The airwaves have been buzzing recently as Hajj Ride has taken off, leaving Muslims across the UK and even further afield curious. But what exactly is Hajj Ride?
A unique, six week, 3,500 kilometre journey by cycle to the blessed city of Madīnah. Eight brothers from the UK are currently embarking on this momentous journey, accompanied by two support staff, including myself.
The reasons behind Hajj Ride are three fold; one Muslim cyclist’s decade old dream of riding the modern camel (if I can call it that) for Hajj. Many of the riders once dreamed of fulfilling this ritual by means other than the modern aeroplane and through the bounty of Allāh their ambitions have become a reality this year.
Another reason for choosing to cycle to Hajj is to encourage British Muslims to use their health in a productive and beneficial manner. In recent times, Muslim sports personalities have become headline news, providing an ideal platform for the Hajj Riders to inspire future generations by showing that ordinary Muslims with full time jobs and family commitments can use their health to achieve something incredible.
Finally, the ride provides an opportunity to raise awareness of the desperate need of medical help for our Syrian brothers and sisters. While we have the opportunity to travel freely around our country and continent, the continuing civil war has left millions of Syrians displaced and in dire need of assistance. By raising funds for the Syrian people we can continue to highlight their plight and aim to relieve some of their suffering.
I decided to join the team as a support driver after my experience completing Al-Ikhwaan Cycle Club’s London to Paris charity ride in 2016. A selection of dedicated cyclists sacrificed their time and expertise to ensure that a group of relative novices, including myself, completed a very tough and challenging three day ride, by providing us with bundles of encouragement and tips on riding skills and nutrition. They also seemed to have a huge amount of fun while doing it, so when I caught wind that a Hajj Ride was taking place, I threw my name into the mix.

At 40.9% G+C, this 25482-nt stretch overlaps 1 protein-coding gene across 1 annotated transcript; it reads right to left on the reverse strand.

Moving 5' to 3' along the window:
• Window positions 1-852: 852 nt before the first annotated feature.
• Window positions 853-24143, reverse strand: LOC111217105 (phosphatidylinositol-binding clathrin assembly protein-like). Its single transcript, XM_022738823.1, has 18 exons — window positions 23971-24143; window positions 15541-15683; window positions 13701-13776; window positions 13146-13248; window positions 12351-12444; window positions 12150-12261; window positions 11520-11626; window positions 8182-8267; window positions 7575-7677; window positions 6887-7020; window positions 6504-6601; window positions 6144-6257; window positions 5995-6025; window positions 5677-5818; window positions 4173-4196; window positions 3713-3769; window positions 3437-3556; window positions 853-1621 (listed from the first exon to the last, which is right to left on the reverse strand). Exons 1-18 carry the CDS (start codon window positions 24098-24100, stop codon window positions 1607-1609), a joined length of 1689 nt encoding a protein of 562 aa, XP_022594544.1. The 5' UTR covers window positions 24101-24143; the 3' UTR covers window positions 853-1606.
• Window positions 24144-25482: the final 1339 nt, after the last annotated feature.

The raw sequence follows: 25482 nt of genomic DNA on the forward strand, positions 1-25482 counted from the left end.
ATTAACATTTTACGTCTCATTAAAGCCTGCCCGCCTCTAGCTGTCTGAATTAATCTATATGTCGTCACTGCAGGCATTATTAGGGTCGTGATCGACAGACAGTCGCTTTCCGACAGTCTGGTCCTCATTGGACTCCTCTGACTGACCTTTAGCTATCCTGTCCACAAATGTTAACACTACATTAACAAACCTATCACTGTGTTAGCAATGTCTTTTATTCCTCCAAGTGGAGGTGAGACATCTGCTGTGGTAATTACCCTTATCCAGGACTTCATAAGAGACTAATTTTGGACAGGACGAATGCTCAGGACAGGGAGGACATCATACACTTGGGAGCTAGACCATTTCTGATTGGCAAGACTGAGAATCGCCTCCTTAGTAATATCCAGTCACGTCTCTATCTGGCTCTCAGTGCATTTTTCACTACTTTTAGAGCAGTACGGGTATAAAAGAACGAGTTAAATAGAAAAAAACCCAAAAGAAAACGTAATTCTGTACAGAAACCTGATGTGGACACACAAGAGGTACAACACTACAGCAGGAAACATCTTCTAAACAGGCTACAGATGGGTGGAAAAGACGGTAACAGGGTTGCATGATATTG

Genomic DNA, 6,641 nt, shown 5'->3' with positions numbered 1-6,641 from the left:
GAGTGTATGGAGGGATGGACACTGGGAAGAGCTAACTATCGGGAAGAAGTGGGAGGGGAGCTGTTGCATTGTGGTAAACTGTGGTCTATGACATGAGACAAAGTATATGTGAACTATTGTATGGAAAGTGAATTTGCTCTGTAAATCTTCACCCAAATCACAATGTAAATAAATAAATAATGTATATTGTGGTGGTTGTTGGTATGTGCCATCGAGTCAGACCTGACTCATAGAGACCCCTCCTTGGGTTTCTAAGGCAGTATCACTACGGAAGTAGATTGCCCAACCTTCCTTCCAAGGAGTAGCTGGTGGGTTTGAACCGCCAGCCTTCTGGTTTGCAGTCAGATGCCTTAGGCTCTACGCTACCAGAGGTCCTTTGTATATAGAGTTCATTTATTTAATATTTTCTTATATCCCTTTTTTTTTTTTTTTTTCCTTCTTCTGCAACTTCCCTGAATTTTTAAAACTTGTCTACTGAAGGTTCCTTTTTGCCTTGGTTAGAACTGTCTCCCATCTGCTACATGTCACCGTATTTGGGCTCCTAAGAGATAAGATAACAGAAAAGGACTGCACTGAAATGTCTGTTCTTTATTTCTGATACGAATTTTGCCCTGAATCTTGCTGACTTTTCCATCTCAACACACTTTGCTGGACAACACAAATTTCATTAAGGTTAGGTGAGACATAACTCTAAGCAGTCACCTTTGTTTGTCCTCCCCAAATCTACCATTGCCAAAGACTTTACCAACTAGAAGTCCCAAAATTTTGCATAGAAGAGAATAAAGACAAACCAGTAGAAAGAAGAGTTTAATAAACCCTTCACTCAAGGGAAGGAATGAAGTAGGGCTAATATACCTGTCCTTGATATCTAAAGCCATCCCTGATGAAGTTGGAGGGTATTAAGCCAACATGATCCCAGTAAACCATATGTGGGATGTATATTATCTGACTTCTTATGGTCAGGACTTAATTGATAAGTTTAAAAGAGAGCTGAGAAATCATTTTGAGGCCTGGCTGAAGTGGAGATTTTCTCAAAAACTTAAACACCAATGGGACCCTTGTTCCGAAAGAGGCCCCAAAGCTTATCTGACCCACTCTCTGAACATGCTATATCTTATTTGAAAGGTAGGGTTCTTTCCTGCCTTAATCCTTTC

Preparing for the six weeks of riding requires an immense amount of planning, from deciding routes and stopover points to organising food and recovery schedules. Personally, I have been tasked with the responsibility of ensuring our group’s finances are maintained, and that the daily costs of food, fuel and other such necessities remain within allocated budgets. This financial responsibility is vitally important when bearing in mind the ultimate purpose of the journey; to perform Hajj.
Hajj is a time when all stand before Allāh equal, judged only according to their own deeds, and not by lineage, caste or colour. This unity in Islām has been manifested by the generosity and brotherhood we are experiencing in this journey.
The reception we have received over the first week of the journey has been amazing. As support staff we interact with plenty of people who initiate conversations with us after seeing the Hajj Ride branding on the support van. My GCSE in French has been sufficient for me to explain our ride to the French non-Muslims who have been both intrigued and impressed. The Muslims we have met have been abundant in their duas and support for us.
I sit here writing this article in Rheinfelden Mosque near the German border, the third mosque to offer us impromptu accommodation on this incredible journey. The generosity of the community has been heart-warming, with brothers constantly providing us with water and charitable donations. One refugee even invited riders into his house to shower before Jumuah Salah after a short but intense ride in Friday morning’s heat.
While driving around France in a van may not seem so appealing, travelling through the valleys and mountains has been spiritually inspiring.
Our journey brings to mind the story of Ibn Battuta, the great 14th century Moroccan scholar and explorer. He set out from his city in 1325 at the age of 21 to perform the holy pilgrimage in Makkah, and embarked on a series of incredible journeys extending over an incredible 30 years and 40 countries. Travelling as far as China in the East and Mali in the south, his remarkable experience was recorded in his Rihla (Journey) at the request of the Sultan Abu Sinan.
I hope and pray that this article inspires you to begin your own adventure, and at the very least appreciate the health we have and marvel at the wonder of Allāh’s creation.
Finally, we request your duās that the Hajj Riders reach Madīnah safely and are able to fulfil their fundraising targets.